12 Challenge 1. Leakage and Shuffling Concern: Regulated parties export high-carbon fuels to non- LCFS countries Canada exports gasoline from oil sands to China Iowa sends high-carbon ethanol to Canada Thus, no net benefit Further research is needed to know: How likely are these concerns to occur? What are the magnitude of the impacts? What policies could reduce leakage? Cover oil sands upstream emissions under Canadian s cap and trade, and treat oil sands as regular rule Need a function cap and trade in Canada * GHG emissions associated with Indirect land use change is also a leakage problem, but is mentioned separately later.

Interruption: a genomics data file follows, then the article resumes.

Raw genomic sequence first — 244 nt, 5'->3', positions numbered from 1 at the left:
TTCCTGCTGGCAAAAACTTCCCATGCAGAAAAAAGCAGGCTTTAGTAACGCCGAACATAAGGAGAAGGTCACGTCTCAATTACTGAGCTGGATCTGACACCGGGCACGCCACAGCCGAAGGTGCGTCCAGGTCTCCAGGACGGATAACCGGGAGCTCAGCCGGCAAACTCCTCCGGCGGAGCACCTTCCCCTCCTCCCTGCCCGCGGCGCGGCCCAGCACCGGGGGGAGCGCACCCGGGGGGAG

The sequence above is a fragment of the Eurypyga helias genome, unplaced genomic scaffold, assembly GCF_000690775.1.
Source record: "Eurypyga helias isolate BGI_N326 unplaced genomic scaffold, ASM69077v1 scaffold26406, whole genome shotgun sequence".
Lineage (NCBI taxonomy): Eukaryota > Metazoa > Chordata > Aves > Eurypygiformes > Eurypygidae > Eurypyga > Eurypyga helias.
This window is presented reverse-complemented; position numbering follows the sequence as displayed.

13 Challenge 2. Energy Security To increase energy security, we need to 1) reduce the oil intensity of the US economy, 2) increase the economy s ability to substitute alternative energy sources for oil, and 3) increase domestic production of oil from conventional and unconventional resources. LCFS responds to climate goals (by reducing GHGs), but there are debate about the effects on energy security Encourages use of alt fuels and thus reduces imports and increases energy security But also discourages production of fuels from oil sands, heavy oil, oil shale, and coal How to adjust LCFS to be responsive to energy security? LCFS does not ban oil sands. It encourages more efficient production of oil sands, and use of lower carbon process energy (co-gen, CCS, NGCC, oxyfuel, etc) 13